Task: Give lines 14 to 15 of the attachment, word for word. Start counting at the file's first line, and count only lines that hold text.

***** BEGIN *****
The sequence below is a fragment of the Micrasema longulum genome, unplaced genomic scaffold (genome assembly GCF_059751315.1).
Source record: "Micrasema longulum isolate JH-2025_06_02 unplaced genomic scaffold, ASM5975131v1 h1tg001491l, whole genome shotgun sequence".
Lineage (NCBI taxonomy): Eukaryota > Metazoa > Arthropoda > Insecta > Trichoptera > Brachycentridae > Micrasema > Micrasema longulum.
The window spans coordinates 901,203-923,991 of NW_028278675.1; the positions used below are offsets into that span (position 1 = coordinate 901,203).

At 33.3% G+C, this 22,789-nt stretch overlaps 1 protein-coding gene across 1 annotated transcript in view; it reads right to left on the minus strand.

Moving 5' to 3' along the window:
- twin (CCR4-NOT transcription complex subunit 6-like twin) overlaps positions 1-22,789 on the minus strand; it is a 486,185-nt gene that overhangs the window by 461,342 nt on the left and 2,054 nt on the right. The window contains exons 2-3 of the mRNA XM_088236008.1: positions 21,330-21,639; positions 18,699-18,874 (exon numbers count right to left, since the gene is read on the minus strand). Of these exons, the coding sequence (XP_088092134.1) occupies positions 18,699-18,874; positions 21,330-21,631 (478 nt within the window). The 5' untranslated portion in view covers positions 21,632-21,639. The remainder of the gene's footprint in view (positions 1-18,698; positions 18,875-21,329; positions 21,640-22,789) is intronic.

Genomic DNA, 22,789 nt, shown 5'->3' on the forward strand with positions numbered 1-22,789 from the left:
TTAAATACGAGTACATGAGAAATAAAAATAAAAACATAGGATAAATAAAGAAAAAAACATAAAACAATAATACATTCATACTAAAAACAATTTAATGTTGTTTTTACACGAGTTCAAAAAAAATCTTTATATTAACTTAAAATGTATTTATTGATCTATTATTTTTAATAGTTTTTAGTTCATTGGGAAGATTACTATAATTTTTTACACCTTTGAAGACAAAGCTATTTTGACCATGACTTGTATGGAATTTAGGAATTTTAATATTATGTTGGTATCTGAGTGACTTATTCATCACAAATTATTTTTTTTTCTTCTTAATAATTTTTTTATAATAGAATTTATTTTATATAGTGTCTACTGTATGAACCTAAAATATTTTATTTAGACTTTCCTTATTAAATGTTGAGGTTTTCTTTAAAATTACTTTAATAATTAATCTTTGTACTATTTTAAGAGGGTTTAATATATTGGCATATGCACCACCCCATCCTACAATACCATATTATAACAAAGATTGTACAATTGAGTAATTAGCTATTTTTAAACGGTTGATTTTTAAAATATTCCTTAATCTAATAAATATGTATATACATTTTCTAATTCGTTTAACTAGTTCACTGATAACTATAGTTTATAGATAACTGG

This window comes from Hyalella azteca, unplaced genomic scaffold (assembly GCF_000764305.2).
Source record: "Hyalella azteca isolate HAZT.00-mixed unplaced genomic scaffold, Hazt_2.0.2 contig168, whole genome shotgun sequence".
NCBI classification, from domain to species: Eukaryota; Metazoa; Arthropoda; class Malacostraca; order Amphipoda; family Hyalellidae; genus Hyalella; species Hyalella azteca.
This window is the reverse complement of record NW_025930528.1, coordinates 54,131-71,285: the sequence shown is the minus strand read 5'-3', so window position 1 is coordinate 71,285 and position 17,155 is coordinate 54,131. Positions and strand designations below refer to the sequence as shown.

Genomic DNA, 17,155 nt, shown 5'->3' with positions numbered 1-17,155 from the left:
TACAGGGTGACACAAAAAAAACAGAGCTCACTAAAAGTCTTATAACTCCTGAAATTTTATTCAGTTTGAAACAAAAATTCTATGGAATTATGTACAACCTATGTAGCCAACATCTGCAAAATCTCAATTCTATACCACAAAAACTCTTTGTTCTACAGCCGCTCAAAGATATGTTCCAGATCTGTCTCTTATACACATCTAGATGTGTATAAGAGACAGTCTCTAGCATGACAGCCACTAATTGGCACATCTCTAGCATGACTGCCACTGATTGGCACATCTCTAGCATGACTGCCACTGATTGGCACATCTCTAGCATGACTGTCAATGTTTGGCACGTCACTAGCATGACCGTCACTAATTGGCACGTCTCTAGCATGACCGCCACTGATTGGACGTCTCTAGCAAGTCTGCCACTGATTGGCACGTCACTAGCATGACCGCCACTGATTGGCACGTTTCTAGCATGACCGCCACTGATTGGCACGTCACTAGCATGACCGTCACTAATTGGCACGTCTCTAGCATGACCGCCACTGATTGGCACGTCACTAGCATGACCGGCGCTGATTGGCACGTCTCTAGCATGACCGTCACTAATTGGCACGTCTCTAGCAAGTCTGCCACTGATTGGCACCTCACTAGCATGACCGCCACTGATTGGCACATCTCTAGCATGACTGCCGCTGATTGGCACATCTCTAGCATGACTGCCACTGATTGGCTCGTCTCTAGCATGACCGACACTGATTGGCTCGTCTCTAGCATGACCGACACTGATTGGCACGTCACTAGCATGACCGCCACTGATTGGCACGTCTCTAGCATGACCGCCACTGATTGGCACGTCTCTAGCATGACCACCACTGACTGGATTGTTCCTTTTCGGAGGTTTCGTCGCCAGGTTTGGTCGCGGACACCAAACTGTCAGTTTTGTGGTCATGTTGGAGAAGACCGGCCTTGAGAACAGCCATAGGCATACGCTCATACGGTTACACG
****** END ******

Genomic DNA, 17,155 nt, shown 5'->3' with positions numbered 1-17,155 from the left:
TACAGGGTGACACAAAAAAAACAGAGCTCACTAAAAGTCTTATAACTCCTGAAATTTTATTCAGTTTGAAACAAAAATTCTATGGAATTATGTACAACCTATGTAGCCAACATCTGCAAAATCTCAATTCTATACCACAAAAACTCTTTGTTCTACAGCCGCTCAAAGATATGTTCCAGATCTGTCTCTTATACACATCTAGATGTGTATAAGAGACAGTCTCTAGCATGACAGCCACTAATTGGCACATCTCTAGCATGACTGCCACTGATTGGCACATCTCTAGCATGACTGCCACTGATTGGCACATCTCTAGCATGACTGTCAATGTTTGGCACGTCACTAGCATGACCGTCACTAATTGGCACGTCTCTAGCATGACCGCCACTGATTGGACGTCTCTAGCAAGTCTGCCACTGATTGGCACGTCACTAGCATGACCGCCACTGATTGGCACGTTTCTAGCATGACCGCCACTGATTGGCACGTCACTAGCATGACCGTCACTAATTGGCACGTCTCTAGCATGACCGCCACTGATTGGCACGTCACTAGCATGACCGGCGCTGATTGGCACGTCTCTAGCATGACCGTCACTAATTGGCACGTCTCTAGCAAGTCTGCCACTGATTGGCACCTCACTAGCATGACCGCCACTGATTGGCACATCTCTAGCATGACTGCCGCTGATTGGCACATCTCTAGCATGACTGCCACTGATTGGCTCGTCTCTAGCATGACCGACACTGATTGGCTCGTCTCTAGCATGACCGACACTGATTGGCACGTCACTAGCATGACCGCCACTGATTGGCACGTCTCTAGCATGACCGCCACTGATTGGCACGTCTCTAGCATGACCACCACTGACTGGATTGTTCCTTTTCGGAGGTTTCGTCGCCAGGTTTGGTCGCGGACACCAAACTGTCAGTTTTGTGGTCATGTTGGAGAAGACCGGCCTTGAGAACAGCCATAGGCATACGCTCATACGGTTACACG